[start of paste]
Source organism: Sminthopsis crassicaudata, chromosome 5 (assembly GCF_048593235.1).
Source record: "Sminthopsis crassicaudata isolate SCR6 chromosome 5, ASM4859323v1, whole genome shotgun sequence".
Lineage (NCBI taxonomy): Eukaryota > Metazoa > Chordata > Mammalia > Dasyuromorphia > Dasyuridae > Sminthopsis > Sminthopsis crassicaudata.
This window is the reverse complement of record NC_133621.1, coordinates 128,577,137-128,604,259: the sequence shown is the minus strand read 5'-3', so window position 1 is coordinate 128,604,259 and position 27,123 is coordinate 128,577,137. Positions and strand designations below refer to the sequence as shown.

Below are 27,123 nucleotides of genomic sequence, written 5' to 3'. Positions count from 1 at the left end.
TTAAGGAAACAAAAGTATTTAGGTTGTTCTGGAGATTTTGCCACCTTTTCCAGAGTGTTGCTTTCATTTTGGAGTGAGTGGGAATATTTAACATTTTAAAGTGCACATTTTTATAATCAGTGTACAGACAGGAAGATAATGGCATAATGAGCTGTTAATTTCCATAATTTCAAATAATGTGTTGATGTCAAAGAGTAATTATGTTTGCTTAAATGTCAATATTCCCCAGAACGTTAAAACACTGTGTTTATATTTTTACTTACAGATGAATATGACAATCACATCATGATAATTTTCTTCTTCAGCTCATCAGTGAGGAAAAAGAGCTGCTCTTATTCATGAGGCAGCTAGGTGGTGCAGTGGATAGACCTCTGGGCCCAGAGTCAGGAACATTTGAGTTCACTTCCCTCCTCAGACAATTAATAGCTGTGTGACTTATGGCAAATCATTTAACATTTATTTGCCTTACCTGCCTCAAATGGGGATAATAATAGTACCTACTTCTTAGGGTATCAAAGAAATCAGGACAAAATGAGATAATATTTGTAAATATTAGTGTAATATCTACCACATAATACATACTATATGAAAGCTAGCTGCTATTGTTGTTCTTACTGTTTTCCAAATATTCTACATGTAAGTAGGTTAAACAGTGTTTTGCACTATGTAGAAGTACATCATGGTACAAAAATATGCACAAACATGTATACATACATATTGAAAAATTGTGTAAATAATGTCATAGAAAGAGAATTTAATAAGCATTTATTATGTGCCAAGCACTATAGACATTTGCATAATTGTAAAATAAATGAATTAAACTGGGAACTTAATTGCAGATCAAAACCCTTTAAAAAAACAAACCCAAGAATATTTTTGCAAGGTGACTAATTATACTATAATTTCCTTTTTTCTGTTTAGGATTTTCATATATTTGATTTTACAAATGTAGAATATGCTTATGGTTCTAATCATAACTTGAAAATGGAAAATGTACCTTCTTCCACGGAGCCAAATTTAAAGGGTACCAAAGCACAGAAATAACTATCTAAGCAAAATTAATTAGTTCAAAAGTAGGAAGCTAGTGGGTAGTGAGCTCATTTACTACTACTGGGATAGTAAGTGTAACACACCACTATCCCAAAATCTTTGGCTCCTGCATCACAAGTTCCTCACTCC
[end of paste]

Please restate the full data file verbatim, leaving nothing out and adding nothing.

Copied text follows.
Source organism: Sminthopsis crassicaudata, chromosome 5 (assembly GCF_048593235.1).
Source record: "Sminthopsis crassicaudata isolate SCR6 chromosome 5, ASM4859323v1, whole genome shotgun sequence".
Lineage (NCBI taxonomy): Eukaryota > Metazoa > Chordata > Mammalia > Dasyuromorphia > Dasyuridae > Sminthopsis > Sminthopsis crassicaudata.
This window is the reverse complement of record NC_133621.1, coordinates 128,577,137-128,604,259: the sequence shown is the minus strand read 5'-3', so window position 1 is coordinate 128,604,259 and position 27,123 is coordinate 128,577,137. Positions and strand designations below refer to the sequence as shown.

Below are 27,123 nucleotides of genomic sequence, written 5' to 3'. Positions count from 1 at the left end.
TTAAGGAAACAAAAGTATTTAGGTTGTTCTGGAGATTTTGCCACCTTTTCCAGAGTGTTGCTTTCATTTTGGAGTGAGTGGGAATATTTAACATTTTAAAGTGCACATTTTTATAATCAGTGTACAGACAGGAAGATAATGGCATAATGAGCTGTTAATTTCCATAATTTCAAATAATGTGTTGATGTCAAAGAGTAATTATGTTTGCTTAAATGTCAATATTCCCCAGAACGTTAAAACACTGTGTTTATATTTTTACTTACAGATGAATATGACAATCACATCATGATAATTTTCTTCTTCAGCTCATCAGTGAGGAAAAAGAGCTGCTCTTATTCATGAGGCAGCTAGGTGGTGCAGTGGATAGACCTCTGGGCCCAGAGTCAGGAACATTTGAGTTCACTTCCCTCCTCAGACAATTAATAGCTGTGTGACTTATGGCAAATCATTTAACATTTATTTGCCTTACCTGCCTCAAATGGGGATAATAATAGTACCTACTTCTTAGGGTATCAAAGAAATCAGGACAAAATGAGATAATATTTGTAAATATTAGTGTAATATCTACCACATAATACATACTATATGAAAGCTAGCTGCTATTGTTGTTCTTACTGTTTTCCAAATATTCTACATGTAAGTAGGTTAAACAGTGTTTTGCACTATGTAGAAGTACATCATGGTACAAAAATATGCACAAACATGTATACATACATATTGAAAAATTGTGTAAATAATGTCATAGAAAGAGAATTTAATAAGCATTTATTATGTGCCAAGCACTATAGACATTTGCATAATTGTAAAATAAATGAATTAAACTGGGAACTTAATTGCAGATCAAAACCCTTTAAAAAAACAAACCCAAGAATATTTTTGCAAGGTGACTAATTATACTATAATTTCCTTTTTTCTGTTTAGGATTTTCATATATTTGATTTTACAAATGTAGAATATGCTTATGGTTCTAATCATAACTTGAAAATGGAAAATGTACCTTCTTCCACGGAGCCAAATTTAAAGGGTACCAAAGCACAGAAATAACTATCTAAGCAAAATTAATTAGTTCAAAAGTAGGAAGCTAGTGGGTAGTGAGCTCATTTACTACTACTGGGATAGTAAGTGTAACACACCACTATCCCAAAATCTTTGGCTCCTGCATCACAAGTTCCTCACTCC